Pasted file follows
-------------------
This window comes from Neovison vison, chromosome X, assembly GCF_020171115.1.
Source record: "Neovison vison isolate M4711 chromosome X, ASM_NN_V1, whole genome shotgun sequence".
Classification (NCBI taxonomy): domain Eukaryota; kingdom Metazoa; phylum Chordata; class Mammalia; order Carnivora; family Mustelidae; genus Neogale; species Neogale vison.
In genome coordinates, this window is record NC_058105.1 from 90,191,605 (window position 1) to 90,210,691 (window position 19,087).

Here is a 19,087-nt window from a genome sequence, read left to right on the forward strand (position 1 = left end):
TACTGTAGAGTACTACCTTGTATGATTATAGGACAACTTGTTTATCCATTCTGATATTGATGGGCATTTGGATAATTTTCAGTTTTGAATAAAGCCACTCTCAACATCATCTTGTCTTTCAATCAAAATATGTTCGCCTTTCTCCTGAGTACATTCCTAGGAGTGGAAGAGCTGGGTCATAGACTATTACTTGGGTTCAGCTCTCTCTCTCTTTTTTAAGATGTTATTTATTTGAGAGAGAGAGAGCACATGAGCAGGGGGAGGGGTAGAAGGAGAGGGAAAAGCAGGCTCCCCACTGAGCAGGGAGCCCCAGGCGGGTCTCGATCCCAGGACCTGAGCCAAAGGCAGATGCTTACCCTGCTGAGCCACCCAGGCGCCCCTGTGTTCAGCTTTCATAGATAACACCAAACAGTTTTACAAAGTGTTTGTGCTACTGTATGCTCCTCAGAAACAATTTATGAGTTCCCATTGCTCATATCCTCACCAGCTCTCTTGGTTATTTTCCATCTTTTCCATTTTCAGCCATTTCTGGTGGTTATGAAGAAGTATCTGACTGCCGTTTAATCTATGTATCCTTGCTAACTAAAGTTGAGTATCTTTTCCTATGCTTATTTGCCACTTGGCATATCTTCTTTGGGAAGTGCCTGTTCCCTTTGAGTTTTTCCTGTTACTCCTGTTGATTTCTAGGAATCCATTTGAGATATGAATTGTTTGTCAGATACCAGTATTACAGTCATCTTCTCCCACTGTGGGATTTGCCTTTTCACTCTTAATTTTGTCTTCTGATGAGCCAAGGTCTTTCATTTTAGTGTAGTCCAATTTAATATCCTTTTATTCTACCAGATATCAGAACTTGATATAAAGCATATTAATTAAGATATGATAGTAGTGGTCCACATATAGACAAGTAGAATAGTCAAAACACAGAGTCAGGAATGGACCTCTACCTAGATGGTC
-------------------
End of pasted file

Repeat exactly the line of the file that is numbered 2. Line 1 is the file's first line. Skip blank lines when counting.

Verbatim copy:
Source record: "Neovison vison isolate M4711 chromosome X, ASM_NN_V1, whole genome shotgun sequence".